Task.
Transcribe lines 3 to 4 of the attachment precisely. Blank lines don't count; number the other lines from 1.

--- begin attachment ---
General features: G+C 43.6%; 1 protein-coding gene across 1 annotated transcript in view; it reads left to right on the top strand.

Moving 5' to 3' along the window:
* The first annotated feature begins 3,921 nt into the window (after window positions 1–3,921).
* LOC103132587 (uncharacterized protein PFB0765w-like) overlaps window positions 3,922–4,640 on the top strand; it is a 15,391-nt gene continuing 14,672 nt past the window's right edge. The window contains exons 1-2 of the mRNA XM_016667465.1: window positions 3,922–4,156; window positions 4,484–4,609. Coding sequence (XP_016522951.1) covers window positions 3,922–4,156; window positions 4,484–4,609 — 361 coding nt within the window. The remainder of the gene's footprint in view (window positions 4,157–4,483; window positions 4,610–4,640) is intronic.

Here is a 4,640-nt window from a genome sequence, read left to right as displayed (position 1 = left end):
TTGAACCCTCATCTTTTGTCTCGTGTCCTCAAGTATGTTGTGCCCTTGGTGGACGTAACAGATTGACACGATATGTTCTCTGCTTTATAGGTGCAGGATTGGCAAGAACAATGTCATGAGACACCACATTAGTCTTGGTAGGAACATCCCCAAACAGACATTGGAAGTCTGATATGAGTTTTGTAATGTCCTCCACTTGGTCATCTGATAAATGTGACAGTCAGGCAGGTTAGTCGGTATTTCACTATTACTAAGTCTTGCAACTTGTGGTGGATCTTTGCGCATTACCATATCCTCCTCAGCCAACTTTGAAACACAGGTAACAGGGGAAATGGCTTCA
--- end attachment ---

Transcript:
* The first annotated feature begins 3,921 nt into the window (after window positions 1–3,921).
* LOC103132587 (uncharacterized protein PFB0765w-like) overlaps window positions 3,922–4,640 on the top strand; it is a 15,391-nt gene continuing 14,672 nt past the window's right edge. The window contains exons 1-2 of the mRNA XM_016667465.1: window positions 3,922–4,156; window positions 4,484–4,609. Coding sequence (XP_016522951.1) covers window positions 3,922–4,156; window positions 4,484–4,609 — 361 coding nt within the window. The remainder of the gene's footprint in view (window positions 4,157–4,483; window positions 4,610–4,640) is intronic.